Employee Request: Injury and Illness Prevention Program. AB 978 would require an employer to provide an employee or the employee’s representative a copy of the employer’s injury prevention program, free of charge, within 10 business days after the employer receives a written request. Under this bill, a recognized collective bargaining agent would automatically be treated as an authorized employee representative. The employer would be able to assert an impossibility of performance affirmative defense.

Bills Stuck in the House of Origin:

Opportunity to Work Act. More expansive than the City of San Jose’s voter-approved Opportunity to Work Ordinance, the much-publicized and employer-feared AB 5 would have required employers with 10 or more employees in California to offer additional hours of work to existing nonexempt employees in California before the employer could hire additional employees or temporary employees. AB 5’s hearing in Assembly Appropriations was postponed by the committee on May 3. Read more on what AB 5 would have implemented here, here, and watch here.

Rest Breaks. AB 817 would have carved out an exception to Labor Code section 226.7’s off-duty “rest period” requirement for employers providing emergency medical services to the public. The bill would authorize those EMS employers to require employees to monitor and respond to calls for emergency response purposes during rest or recovery periods without penalty, as long as the rest break is rescheduled. AB 817 stalled in the Assembly Committee on Labor and Employment as the bill’s author, Assembly Member Flora, canceled the hearing.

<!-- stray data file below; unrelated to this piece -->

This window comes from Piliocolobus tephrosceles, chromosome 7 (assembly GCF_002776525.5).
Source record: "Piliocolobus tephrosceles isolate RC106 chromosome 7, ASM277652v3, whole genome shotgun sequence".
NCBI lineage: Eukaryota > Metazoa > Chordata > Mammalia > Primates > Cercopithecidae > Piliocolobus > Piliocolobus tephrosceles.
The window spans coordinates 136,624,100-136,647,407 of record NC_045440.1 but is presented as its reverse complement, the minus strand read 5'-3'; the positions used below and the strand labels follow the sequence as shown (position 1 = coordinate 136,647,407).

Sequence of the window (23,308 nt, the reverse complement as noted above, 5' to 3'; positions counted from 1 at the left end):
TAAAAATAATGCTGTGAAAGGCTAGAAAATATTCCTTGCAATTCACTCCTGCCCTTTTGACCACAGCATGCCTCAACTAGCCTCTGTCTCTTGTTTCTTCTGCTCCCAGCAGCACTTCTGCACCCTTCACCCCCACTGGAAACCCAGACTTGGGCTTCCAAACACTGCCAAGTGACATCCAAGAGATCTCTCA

Retail Employees: Holiday Overtime. AB 1173 would have established an overtime exemption that would have allowed an employee to work up to 10 hours per workday with no overtime pay. Hours worked between 10 and 12 in a workday, or over 40 hours in a workweek would be paid at one and one-half the regular rate of pay. All hours over 12 in a workday and over eight on a fifth, sixth, or seventh day in a workweek would have been paid at double time. This bill never even received a definition to fill in its “retail industry” blank, and was sent to but never heard in the Assembly Committee on Labor and Employment.